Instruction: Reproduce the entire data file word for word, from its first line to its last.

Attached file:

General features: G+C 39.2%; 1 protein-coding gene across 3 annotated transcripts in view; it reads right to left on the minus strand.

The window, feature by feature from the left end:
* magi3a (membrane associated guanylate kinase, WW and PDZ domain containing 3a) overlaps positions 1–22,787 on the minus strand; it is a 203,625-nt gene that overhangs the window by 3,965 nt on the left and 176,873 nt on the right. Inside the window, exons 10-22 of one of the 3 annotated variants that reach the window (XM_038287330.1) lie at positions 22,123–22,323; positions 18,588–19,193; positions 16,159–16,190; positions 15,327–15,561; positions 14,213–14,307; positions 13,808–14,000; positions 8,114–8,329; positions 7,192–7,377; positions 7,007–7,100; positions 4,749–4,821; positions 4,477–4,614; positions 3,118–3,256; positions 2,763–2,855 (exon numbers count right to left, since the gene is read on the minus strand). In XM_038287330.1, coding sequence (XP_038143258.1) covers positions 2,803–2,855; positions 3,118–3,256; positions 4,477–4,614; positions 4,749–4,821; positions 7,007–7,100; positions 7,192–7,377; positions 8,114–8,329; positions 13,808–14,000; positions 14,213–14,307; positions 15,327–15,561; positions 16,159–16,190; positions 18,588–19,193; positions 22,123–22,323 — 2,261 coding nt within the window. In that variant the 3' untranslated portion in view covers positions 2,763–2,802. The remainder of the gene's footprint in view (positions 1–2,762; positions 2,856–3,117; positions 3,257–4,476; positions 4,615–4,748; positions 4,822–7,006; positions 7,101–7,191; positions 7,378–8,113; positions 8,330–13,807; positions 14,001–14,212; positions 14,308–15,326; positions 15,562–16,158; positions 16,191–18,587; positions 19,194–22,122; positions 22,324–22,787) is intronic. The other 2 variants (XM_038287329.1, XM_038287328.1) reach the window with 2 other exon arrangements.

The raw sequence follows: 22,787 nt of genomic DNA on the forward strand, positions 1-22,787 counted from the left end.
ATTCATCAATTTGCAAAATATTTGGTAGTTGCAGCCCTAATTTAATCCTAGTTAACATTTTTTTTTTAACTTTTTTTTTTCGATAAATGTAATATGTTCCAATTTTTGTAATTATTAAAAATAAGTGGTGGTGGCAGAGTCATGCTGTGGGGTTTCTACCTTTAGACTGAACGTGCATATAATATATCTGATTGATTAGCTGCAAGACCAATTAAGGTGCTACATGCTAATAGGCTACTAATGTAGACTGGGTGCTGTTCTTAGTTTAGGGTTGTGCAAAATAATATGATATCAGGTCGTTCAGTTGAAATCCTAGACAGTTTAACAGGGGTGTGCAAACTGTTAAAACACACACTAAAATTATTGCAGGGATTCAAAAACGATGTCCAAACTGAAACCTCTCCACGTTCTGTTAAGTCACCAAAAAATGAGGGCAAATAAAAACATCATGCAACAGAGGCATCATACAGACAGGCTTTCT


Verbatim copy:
General features: G+C 39.2%; 1 protein-coding gene across 3 annotated transcripts in view; it reads right to left on the minus strand.

The window, feature by feature from the left end:
* magi3a (membrane associated guanylate kinase, WW and PDZ domain containing 3a) overlaps positions 1–22,787 on the minus strand; it is a 203,625-nt gene that overhangs the window by 3,965 nt on the left and 176,873 nt on the right. Inside the window, exons 10-22 of one of the 3 annotated variants that reach the window (XM_038287330.1) lie at positions 22,123–22,323; positions 18,588–19,193; positions 16,159–16,190; positions 15,327–15,561; positions 14,213–14,307; positions 13,808–14,000; positions 8,114–8,329; positions 7,192–7,377; positions 7,007–7,100; positions 4,749–4,821; positions 4,477–4,614; positions 3,118–3,256; positions 2,763–2,855 (exon numbers count right to left, since the gene is read on the minus strand). In XM_038287330.1, coding sequence (XP_038143258.1) covers positions 2,803–2,855; positions 3,118–3,256; positions 4,477–4,614; positions 4,749–4,821; positions 7,007–7,100; positions 7,192–7,377; positions 8,114–8,329; positions 13,808–14,000; positions 14,213–14,307; positions 15,327–15,561; positions 16,159–16,190; positions 18,588–19,193; positions 22,123–22,323 — 2,261 coding nt within the window. In that variant the 3' untranslated portion in view covers positions 2,763–2,802. The remainder of the gene's footprint in view (positions 1–2,762; positions 2,856–3,117; positions 3,257–4,476; positions 4,615–4,748; positions 4,822–7,006; positions 7,101–7,191; positions 7,378–8,113; positions 8,330–13,807; positions 14,001–14,212; positions 14,308–15,326; positions 15,562–16,158; positions 16,191–18,587; positions 19,194–22,122; positions 22,324–22,787) is intronic. The other 2 variants (XM_038287329.1, XM_038287328.1) reach the window with 2 other exon arrangements.

The raw sequence follows: 22,787 nt of genomic DNA on the forward strand, positions 1-22,787 counted from the left end.
ATTCATCAATTTGCAAAATATTTGGTAGTTGCAGCCCTAATTTAATCCTAGTTAACATTTTTTTTTTAACTTTTTTTTTTCGATAAATGTAATATGTTCCAATTTTTGTAATTATTAAAAATAAGTGGTGGTGGCAGAGTCATGCTGTGGGGTTTCTACCTTTAGACTGAACGTGCATATAATATATCTGATTGATTAGCTGCAAGACCAATTAAGGTGCTACATGCTAATAGGCTACTAATGTAGACTGGGTGCTGTTCTTAGTTTAGGGTTGTGCAAAATAATATGATATCAGGTCGTTCAGTTGAAATCCTAGACAGTTTAACAGGGGTGTGCAAACTGTTAAAACACACACTAAAATTATTGCAGGGATTCAAAAACGATGTCCAAACTGAAACCTCTCCACGTTCTGTTAAGTCACCAAAAAATGAGGGCAAATAAAAACATCATGCAACAGAGGCATCATACAGACAGGCTTTCT